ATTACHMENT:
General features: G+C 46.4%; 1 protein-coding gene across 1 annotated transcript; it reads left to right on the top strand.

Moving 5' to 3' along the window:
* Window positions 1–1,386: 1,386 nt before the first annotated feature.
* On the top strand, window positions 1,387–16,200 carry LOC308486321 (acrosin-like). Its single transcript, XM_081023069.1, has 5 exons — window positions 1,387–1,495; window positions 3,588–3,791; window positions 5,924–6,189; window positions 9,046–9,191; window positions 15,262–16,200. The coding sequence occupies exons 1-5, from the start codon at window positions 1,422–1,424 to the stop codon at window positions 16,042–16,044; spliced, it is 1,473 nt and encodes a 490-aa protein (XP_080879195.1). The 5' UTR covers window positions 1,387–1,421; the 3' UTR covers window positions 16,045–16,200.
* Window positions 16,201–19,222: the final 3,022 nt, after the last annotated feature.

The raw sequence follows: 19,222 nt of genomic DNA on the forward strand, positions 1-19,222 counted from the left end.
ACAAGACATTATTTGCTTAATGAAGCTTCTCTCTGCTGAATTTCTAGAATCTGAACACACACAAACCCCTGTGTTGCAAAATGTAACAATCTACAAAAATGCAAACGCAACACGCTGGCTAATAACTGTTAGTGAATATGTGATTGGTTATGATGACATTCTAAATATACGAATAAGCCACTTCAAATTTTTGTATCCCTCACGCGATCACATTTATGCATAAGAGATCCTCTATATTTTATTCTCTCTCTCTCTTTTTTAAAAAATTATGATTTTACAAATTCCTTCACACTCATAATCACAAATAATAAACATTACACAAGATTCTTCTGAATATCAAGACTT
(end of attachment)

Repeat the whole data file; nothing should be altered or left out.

General features: G+C 46.4%; 1 protein-coding gene across 1 annotated transcript; it reads left to right on the top strand.

Moving 5' to 3' along the window:
* Window positions 1–1,386: 1,386 nt before the first annotated feature.
* On the top strand, window positions 1,387–16,200 carry LOC308486321 (acrosin-like). Its single transcript, XM_081023069.1, has 5 exons — window positions 1,387–1,495; window positions 3,588–3,791; window positions 5,924–6,189; window positions 9,046–9,191; window positions 15,262–16,200. The coding sequence occupies exons 1-5, from the start codon at window positions 1,422–1,424 to the stop codon at window positions 16,042–16,044; spliced, it is 1,473 nt and encodes a 490-aa protein (XP_080879195.1). The 5' UTR covers window positions 1,387–1,421; the 3' UTR covers window positions 16,045–16,200.
* Window positions 16,201–19,222: the final 3,022 nt, after the last annotated feature.

The raw sequence follows: 19,222 nt of genomic DNA on the forward strand, positions 1-19,222 counted from the left end.
ACAAGACATTATTTGCTTAATGAAGCTTCTCTCTGCTGAATTTCTAGAATCTGAACACACACAAACCCCTGTGTTGCAAAATGTAACAATCTACAAAAATGCAAACGCAACACGCTGGCTAATAACTGTTAGTGAATATGTGATTGGTTATGATGACATTCTAAATATACGAATAAGCCACTTCAAATTTTTGTATCCCTCACGCGATCACATTTATGCATAAGAGATCCTCTATATTTTATTCTCTCTCTCTCTTTTTTAAAAAATTATGATTTTACAAATTCCTTCACACTCATAATCACAAATAATAAACATTACACAAGATTCTTCTGAATATCAAGACTT